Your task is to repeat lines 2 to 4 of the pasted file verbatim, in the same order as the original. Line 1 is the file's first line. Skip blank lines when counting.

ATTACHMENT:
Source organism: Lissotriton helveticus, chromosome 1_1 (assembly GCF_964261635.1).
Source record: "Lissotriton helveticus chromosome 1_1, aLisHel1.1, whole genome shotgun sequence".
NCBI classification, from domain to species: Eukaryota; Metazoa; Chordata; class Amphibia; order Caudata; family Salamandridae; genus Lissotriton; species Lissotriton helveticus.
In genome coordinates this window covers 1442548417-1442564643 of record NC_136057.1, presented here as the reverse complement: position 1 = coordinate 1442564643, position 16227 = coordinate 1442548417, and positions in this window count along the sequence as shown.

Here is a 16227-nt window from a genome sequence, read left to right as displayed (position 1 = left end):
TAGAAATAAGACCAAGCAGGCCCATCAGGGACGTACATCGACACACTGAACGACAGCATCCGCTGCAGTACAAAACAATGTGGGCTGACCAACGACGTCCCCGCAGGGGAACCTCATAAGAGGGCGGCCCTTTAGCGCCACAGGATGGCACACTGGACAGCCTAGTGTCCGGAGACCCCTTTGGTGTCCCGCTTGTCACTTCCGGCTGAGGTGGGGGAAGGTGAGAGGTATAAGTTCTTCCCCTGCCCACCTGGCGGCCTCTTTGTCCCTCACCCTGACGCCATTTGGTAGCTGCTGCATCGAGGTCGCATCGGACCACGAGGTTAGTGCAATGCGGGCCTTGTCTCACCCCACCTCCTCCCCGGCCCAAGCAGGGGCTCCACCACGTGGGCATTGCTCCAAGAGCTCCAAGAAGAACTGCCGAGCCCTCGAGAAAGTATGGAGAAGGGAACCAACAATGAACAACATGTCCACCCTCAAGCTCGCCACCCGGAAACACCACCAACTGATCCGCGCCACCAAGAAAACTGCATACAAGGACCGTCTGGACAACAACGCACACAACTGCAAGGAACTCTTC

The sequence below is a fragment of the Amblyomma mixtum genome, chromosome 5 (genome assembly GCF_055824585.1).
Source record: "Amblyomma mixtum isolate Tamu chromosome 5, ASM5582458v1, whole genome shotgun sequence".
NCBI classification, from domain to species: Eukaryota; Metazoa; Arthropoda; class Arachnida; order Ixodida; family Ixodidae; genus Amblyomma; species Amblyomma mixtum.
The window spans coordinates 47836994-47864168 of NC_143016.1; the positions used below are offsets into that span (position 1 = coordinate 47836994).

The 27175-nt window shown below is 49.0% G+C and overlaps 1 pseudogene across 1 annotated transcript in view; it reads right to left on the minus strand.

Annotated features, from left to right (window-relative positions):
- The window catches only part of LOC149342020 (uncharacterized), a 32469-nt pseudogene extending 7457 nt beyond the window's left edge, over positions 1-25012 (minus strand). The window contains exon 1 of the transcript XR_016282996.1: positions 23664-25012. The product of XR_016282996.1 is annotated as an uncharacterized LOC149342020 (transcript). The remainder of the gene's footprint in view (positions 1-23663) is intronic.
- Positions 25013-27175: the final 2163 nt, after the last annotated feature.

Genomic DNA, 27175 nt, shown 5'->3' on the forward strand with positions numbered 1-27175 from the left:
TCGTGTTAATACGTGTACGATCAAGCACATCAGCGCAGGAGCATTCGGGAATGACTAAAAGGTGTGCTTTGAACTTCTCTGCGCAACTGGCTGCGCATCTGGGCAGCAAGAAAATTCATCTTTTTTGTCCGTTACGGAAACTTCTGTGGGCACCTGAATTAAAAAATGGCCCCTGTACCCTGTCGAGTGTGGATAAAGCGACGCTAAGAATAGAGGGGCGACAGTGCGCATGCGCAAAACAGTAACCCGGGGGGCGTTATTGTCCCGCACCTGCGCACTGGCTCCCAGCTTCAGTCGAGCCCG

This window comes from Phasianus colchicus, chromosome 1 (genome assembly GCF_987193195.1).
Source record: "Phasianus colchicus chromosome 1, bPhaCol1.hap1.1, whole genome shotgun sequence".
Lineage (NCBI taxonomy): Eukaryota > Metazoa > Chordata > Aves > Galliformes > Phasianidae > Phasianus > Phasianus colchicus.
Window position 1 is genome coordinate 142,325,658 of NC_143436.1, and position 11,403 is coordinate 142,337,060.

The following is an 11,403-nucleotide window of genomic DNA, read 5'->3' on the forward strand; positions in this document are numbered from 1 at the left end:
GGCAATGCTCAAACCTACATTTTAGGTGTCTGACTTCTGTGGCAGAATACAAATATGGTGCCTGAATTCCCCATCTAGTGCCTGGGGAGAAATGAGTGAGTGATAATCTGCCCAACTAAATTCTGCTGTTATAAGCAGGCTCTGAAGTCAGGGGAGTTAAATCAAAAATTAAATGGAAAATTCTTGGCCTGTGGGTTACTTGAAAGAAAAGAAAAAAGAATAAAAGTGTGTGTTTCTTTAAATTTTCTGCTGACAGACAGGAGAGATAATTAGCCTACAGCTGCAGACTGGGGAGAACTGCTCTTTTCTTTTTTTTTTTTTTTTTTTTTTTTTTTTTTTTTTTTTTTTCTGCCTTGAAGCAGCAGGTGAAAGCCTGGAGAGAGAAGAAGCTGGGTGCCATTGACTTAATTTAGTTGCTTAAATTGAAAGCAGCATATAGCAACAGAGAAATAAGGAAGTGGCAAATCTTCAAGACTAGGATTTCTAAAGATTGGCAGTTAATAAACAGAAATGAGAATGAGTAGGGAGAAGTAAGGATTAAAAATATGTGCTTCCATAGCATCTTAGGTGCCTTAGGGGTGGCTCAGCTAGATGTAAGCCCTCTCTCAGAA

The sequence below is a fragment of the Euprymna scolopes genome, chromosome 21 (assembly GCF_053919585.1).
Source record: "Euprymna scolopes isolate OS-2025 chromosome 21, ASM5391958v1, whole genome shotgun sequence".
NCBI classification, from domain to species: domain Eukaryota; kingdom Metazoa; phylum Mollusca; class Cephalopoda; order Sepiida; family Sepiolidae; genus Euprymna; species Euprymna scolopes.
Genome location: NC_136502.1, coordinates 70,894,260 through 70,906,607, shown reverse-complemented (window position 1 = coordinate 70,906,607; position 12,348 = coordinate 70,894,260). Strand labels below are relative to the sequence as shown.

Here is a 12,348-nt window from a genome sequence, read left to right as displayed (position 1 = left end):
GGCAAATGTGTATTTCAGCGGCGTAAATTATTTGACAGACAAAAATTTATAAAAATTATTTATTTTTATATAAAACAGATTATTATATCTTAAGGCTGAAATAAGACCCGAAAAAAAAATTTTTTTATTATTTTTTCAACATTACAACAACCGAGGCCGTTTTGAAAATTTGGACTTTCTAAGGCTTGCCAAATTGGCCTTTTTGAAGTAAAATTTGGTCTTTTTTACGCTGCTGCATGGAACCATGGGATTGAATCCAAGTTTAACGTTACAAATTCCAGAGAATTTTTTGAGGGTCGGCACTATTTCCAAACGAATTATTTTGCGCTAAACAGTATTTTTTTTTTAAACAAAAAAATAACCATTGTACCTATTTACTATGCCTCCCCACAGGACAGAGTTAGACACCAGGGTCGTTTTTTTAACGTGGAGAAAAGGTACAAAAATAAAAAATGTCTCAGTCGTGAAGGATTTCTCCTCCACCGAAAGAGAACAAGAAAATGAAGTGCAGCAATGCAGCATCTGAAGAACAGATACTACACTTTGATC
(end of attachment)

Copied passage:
Source record: "Lissotriton helveticus chromosome 1_1, aLisHel1.1, whole genome shotgun sequence".
NCBI classification, from domain to species: Eukaryota; Metazoa; Chordata; class Amphibia; order Caudata; family Salamandridae; genus Lissotriton; species Lissotriton helveticus.
In genome coordinates this window covers 1442548417-1442564643 of record NC_136057.1, presented here as the reverse complement: position 1 = coordinate 1442564643, position 16227 = coordinate 1442548417, and positions in this window count along the sequence as shown.